Articles

Tips for Entering into a Licensing Agreement

ORIGINALLY PUBLISHED IN SHOP-EAT-SURF

Licensing can be like jumping into cold water at 6 am – you’re hesitant to do it, but once you’re in the water and catch your first wave, you’re fine. Start-up brands and established brands are often unsure about the details and/or benefits of licensing. To some, licensing may help increase business beyond what they ever expected. To others, licensing can be your worst nightmare.

The first rule is to think of licensing as a marriage. Don’t get involved in a licensing deal with someone you hardly know, or with someone you don’t trust. Many licensing agreements fail because the parties did not share the same goals when the relationship was formed. Conflicts can be avoided by choosing the right partner at the outset.

Another critical aspect of licensing that is often overlooked is the plan. You need to have a licensing strategy. Too many companies go down the wrong path by not defining their core objectives through licensing. For example, allowing a licensee to mass produce certain products in the wrong markets with promises of substantial royalties may sound appealing at first, but it could ruin the brand’s core image and value in the long run.

Also, as with any agreement—know the terms; monitor performance; and diligently enforce your rights. It’s your brand and you need to protect it. You need to ensure that your intellectual property rights remain valid and protectable, which usually means completing proper registrations and establishing a portfolio. In addition, in the event of unforeseen risk or potential damage to your brand and/or your rights, you will need to know the potential triggers for termination of the relationship. Hopefully, the relationship is successful, but if not, you need to cancel and move on. In this respect, your licensing agreement should be thought of as your prenuptial agreement in a marriage.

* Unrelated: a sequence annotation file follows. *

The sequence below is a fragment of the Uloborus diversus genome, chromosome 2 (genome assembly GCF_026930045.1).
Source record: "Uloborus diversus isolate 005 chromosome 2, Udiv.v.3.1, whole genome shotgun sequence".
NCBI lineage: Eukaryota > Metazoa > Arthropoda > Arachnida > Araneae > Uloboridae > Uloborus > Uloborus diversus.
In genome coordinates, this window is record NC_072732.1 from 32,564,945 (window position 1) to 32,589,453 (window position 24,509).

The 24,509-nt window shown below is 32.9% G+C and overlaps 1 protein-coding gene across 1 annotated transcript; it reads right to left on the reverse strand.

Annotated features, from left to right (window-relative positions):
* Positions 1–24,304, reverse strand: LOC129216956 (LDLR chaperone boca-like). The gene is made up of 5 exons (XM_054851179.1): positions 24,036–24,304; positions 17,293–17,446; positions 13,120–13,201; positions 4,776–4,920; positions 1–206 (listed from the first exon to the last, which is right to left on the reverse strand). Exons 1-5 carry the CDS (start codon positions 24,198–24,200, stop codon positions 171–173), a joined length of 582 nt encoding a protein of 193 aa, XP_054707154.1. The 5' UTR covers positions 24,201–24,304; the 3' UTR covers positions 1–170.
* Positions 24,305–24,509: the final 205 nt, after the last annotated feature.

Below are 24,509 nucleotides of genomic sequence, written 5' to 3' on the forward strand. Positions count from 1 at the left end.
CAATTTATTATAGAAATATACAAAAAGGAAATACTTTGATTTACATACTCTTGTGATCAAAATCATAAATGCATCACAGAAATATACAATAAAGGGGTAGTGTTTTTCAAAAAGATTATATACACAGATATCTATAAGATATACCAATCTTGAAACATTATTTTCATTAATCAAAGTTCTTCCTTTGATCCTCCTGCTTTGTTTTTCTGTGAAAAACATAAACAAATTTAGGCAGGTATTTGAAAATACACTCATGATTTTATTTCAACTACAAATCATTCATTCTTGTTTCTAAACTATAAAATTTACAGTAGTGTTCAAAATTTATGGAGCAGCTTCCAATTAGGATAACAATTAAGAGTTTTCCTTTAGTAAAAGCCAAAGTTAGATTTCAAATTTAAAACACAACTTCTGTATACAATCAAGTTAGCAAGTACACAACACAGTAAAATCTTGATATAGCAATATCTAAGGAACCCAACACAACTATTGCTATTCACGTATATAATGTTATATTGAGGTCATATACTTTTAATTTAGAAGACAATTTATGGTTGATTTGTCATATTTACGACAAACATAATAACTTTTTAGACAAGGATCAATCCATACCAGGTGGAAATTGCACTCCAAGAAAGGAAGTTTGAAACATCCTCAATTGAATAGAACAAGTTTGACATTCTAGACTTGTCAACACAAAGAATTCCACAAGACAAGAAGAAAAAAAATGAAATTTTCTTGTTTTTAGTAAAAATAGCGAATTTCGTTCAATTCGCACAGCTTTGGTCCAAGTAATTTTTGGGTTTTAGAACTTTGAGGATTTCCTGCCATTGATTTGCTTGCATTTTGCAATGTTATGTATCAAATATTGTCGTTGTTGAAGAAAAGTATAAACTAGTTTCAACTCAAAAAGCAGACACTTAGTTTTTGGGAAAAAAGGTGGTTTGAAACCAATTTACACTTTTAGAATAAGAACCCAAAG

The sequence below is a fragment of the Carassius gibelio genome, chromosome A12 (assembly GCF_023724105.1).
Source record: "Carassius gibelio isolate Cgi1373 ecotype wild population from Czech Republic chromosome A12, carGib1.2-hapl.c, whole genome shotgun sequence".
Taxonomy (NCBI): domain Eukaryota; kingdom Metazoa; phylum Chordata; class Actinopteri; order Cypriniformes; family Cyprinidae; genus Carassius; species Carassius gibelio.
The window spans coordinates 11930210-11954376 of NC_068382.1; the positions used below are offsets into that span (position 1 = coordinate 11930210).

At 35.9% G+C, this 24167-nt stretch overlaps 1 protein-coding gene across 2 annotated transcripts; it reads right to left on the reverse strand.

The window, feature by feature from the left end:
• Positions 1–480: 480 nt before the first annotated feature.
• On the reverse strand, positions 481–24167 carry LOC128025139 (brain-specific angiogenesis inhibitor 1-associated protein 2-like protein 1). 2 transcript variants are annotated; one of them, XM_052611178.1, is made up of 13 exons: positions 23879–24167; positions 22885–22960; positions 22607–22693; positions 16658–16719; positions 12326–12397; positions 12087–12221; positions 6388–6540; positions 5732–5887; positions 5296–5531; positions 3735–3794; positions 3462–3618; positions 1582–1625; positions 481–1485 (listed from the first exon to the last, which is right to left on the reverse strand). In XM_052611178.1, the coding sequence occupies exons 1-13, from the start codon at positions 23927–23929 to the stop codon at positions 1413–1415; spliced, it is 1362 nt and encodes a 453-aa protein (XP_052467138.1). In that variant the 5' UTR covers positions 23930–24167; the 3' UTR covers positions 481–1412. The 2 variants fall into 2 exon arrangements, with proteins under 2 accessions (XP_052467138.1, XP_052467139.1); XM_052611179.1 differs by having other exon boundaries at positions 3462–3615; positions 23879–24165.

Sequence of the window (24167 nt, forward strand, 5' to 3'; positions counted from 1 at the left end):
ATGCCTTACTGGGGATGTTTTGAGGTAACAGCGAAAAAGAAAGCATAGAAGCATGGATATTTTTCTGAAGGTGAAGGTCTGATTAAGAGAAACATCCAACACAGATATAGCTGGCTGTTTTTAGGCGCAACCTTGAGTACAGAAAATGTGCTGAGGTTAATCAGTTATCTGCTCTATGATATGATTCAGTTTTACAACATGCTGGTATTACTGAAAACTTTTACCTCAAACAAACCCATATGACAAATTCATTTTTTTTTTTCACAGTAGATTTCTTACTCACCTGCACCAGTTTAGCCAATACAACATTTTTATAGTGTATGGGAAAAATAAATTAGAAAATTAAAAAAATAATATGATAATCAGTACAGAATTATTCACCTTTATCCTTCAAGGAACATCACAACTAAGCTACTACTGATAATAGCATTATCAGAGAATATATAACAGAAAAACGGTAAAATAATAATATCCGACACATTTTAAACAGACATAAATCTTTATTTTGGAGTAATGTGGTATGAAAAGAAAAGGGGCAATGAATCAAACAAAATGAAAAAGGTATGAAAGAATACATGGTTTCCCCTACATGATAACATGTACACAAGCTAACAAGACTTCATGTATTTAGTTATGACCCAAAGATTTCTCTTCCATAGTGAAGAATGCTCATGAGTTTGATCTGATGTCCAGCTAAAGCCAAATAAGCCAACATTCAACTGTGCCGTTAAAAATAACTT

Finally, licensing deals can be complex, sometimes overwhelming, and may take weeks or months to negotiate. For this process, you’ll want to consult a lawyer with experience in negotiating licensing agreements.

FOR MORE INFO CONTACT SCOTT P. SHAW